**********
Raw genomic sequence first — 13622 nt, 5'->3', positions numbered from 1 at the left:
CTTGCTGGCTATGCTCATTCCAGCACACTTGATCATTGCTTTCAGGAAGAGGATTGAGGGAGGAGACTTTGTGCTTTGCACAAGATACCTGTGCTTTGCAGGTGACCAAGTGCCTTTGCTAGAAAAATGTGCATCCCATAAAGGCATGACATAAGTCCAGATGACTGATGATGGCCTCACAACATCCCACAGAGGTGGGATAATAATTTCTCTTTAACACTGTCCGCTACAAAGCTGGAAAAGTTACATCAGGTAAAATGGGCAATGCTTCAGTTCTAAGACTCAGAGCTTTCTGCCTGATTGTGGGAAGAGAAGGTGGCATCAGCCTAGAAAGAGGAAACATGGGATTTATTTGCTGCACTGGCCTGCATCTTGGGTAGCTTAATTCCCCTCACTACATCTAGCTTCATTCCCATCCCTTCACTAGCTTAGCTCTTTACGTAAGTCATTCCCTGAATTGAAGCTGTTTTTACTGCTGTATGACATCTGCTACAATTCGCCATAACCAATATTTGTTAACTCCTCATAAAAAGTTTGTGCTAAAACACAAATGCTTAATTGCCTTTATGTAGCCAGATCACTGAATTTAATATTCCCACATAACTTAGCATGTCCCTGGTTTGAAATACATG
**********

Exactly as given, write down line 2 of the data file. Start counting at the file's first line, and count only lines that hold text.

CTTGCTGGCTATGCTCATTCCAGCACACTTGATCATTGCTTTCAGGAAGAGGATTGAGGGAGGAGACTTTGTGCTTTGCACAAGATACCTGTGCTTTGCAGGTGACCAAGTGCCTTTGCTAGAAAAATGTGCATCCCATAAAGGCATGACATAAGTCCAGATGACTGATGATGGCCTCACAACATCCCACAGAGGTGGGATAATAATTTCTCTTTAACACTGTCCGCTACAAAGCTGGAAAAGTTACATCAGGTAAAATGGGCAATGCTTCAGTTCTAAGACTCAGAGCTTTCTGCCTGATTGTGGGAAGAGAAGGTGGCATCAGCCTAGAAAGAGGAAACATGGGATTTATTTGCTGCACTGGCCTGCATCTTGGGTAGCTTAATTCCCCTCACTACATCTAGCTTCATTCCCATCCCTTCACTAGCTTAGCTCTTTACGTAAGTCATTCCCTGAATTGAAGCTGTTTTTACTGCTGTATGACATCTGCTACAATTCGCCATAACCAATATTTGTTAACTCCTCATAAAAAGTTTGTGCTAAAACACAAATGCTTAATTGCCTTTATGTAGCCAGATCACTGAATTTAATATTCCCACATAACTTAGCATGTCCCTGGTTTGAAATACATG